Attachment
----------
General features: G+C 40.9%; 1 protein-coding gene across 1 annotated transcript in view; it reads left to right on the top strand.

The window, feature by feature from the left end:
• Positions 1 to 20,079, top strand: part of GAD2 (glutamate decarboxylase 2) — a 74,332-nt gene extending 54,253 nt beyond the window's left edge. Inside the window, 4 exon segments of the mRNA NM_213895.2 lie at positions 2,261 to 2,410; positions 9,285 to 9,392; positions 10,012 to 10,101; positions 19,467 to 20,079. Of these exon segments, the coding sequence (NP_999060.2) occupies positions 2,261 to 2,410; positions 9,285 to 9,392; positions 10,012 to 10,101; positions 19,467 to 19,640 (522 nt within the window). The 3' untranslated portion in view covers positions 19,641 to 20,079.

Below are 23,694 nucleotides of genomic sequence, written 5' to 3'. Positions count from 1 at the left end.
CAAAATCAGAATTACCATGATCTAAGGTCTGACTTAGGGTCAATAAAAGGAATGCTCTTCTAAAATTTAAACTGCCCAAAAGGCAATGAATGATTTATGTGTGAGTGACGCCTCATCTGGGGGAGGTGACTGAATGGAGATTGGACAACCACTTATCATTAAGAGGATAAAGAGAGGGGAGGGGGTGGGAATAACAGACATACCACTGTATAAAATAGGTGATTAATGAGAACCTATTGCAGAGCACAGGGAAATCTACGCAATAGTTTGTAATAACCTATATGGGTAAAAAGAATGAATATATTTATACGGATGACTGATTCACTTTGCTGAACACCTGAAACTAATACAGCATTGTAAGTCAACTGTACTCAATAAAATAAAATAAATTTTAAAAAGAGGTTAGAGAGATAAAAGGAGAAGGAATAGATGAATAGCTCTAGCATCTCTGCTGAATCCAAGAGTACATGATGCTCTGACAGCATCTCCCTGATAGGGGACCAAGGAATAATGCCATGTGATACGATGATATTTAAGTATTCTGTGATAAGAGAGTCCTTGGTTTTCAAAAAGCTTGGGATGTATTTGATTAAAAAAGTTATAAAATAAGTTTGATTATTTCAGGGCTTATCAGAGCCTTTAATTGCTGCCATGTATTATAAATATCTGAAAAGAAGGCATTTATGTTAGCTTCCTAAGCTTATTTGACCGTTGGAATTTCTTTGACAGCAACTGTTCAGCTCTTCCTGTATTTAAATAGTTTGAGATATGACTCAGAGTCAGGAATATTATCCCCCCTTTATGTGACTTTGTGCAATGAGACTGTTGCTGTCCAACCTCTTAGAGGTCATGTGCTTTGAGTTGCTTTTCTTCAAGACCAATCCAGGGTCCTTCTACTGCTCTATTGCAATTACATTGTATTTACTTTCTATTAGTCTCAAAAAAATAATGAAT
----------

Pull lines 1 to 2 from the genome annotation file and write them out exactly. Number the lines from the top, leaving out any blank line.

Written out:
General features: G+C 40.9%; 1 protein-coding gene across 1 annotated transcript in view; it reads left to right on the top strand.

The window, feature by feature from the left end: